Free Will, the Brain, and Sapolsky

Do we have free will? Robert Sapolsky does not think so. In his new, 500 pages thick book Determined he argues that the will is a brain function, most likely heavily dependent on the prefrontal cortex. The prefrontal cortex, as the rest of the brain, is a biological machine shaped by genes, past environmental influences, and current environmental situations. These include hormonal and glucose levels, and an example he provides is how judges are more prone to harsh sentences before lunch than after. According to Sapolsky there is no room for free will in this biological machine. And without free will, there is also no point in talking about willpower or grit, as he covers in the chapter “The Myth of Grit”. To support his claim, Sapolsky formulates the following challenge: show me a person who can make a totally free action, without any influence of genes or prior experiences, only that is true evidence that there is free will. 

However, Sapolsky does not provide any neuroscientific, experimental evidence for the non-existence of free will. The only evidence he brings out is correlations. It is true that science can now explain much more of our behavior and abilities than it could before, but this does not mean  we can explain 100%. We know that reading difficulties are heritable and not necessarily due to laziness or low IQ, and we are aware of the genetics of symptoms of ADHD. That is a good thing, and it means we should show consideration for people with these difficulties; we should offer help for symptoms of inattention. However, it does not mean that people with ADHD are without any personal responsibility for their actions or are unable to affect their situation.

The question of free will has been discussed for ages. The specific version of free will that Sapolsky wants to see evidence of is a kind of totally free and independent will, that, in the philosophical parlor, is called “libertarian free will.” But that particular position is hardly argued by anyone. The heavy hitter in this field is Daniel Dennet, one of the most respectable philosophers of our time. He has spent decades arguing for the existence of a partially free will, part of a camp called “compatibilists.” Another philosopher I admire is Patricia Churchland. She is trying to integrate a neuroscientific perspective with philosophy. Regarding “free will,” she thinks it is partly an ill-formulated question and argues that we should instead just define different degrees of control over our actions. I tend to take sides with the compatibilists and Churchland.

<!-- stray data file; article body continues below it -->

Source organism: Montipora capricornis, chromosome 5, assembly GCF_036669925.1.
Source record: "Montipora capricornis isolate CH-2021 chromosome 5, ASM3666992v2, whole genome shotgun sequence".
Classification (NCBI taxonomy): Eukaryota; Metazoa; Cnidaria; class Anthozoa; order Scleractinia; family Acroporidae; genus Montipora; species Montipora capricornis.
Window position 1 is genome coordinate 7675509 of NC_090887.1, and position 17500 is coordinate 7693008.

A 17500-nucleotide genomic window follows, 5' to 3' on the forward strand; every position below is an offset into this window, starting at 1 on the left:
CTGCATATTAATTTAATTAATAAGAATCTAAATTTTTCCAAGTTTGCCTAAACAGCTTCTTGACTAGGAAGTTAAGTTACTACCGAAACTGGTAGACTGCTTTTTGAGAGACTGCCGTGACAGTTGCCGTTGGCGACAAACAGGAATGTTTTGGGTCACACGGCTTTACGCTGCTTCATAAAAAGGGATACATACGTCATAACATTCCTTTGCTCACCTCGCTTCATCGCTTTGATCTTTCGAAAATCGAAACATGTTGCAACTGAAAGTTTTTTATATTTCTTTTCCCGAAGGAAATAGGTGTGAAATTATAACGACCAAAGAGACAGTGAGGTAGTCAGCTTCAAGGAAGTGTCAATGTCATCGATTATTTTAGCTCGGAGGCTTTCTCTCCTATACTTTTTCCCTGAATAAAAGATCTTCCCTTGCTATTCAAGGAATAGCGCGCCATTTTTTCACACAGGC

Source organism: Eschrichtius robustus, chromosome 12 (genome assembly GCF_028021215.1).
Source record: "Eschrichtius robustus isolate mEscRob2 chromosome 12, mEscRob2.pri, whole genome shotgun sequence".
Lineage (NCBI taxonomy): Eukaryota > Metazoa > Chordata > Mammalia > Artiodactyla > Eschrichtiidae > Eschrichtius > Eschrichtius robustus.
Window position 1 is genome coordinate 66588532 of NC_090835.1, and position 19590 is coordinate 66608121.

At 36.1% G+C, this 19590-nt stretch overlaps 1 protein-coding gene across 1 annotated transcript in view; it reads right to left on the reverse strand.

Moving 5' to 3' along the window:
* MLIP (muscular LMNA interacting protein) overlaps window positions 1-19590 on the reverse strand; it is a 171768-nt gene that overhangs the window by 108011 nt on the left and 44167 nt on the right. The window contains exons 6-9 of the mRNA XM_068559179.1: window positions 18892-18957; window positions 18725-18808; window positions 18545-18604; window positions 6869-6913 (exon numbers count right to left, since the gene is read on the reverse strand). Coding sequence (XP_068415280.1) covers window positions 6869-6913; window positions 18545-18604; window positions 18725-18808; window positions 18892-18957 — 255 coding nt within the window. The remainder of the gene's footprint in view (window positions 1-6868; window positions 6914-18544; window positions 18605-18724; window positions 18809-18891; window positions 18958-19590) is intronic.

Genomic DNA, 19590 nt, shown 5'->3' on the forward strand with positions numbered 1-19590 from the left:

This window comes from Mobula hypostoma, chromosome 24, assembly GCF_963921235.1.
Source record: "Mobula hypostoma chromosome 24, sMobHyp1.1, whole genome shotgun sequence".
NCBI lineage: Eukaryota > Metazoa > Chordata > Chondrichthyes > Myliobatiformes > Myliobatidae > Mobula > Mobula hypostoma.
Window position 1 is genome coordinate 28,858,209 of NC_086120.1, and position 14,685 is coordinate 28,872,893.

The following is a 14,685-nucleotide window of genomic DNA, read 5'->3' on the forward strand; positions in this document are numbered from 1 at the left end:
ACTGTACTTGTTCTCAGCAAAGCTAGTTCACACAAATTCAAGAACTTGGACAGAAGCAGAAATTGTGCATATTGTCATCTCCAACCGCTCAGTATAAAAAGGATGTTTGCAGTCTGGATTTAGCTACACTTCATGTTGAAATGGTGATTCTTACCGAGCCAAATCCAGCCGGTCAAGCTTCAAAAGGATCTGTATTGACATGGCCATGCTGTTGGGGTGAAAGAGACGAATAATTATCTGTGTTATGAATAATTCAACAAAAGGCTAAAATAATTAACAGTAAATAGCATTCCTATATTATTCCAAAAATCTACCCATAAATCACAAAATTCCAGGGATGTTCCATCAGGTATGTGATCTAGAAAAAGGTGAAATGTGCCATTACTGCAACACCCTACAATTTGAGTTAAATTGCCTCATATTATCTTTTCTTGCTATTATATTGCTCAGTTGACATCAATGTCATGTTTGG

Regarding our ability to affect our grit, it can be tested experimentally. Grit and a growth mindset are closely related, which makes sense; there is no point in trying to achieve personal change if you don’t think it is possible. It might also be that one of the best ways to increase grit is by increasing a growth mindset. A fascinating study, published in Nature in 2019 by David Yeager and his team, showed that a simple one-hour session on growth mindset could nudge the academic performance of struggling students in a positive direction, with improvements equivalent to half a year of teaching.

In this short intervention, they encouraged a growth mindset by informing students about the brain's malleability and that math abilities and IQ can be changed. Encouraging a growth mindset improves learning, as shown in multiple studies, including the one by Yeager. The opposite mindset, fixed mindset, is the view that you can’t affect your abilities. This is exactly the message from Sapolsky. His view could thus potentially cause considerable damage. It is irresponsible that he, despite the lack of scientific, experimental evidence, promotes determinism so uncompromisingly when experimental evidence actually shows that there are practical ways we can help students improve their lives right now.


Patricia Churchland. Neurophilosophy: Toward a Unified Science of the Mind-Brain. (1986) Cambridge, Massachusetts: The MIT Press.

Daniel Dennett Brainstorms: Philosophical Essays on Mind and Psychology. (MIT Press 1981)

David Yeager et al. (2019) A national experiment reveals where a growth mindset improves achievement. NATURE 573 (7774)

Torkel Klingberg

Professor of Cognitive Neuroscience

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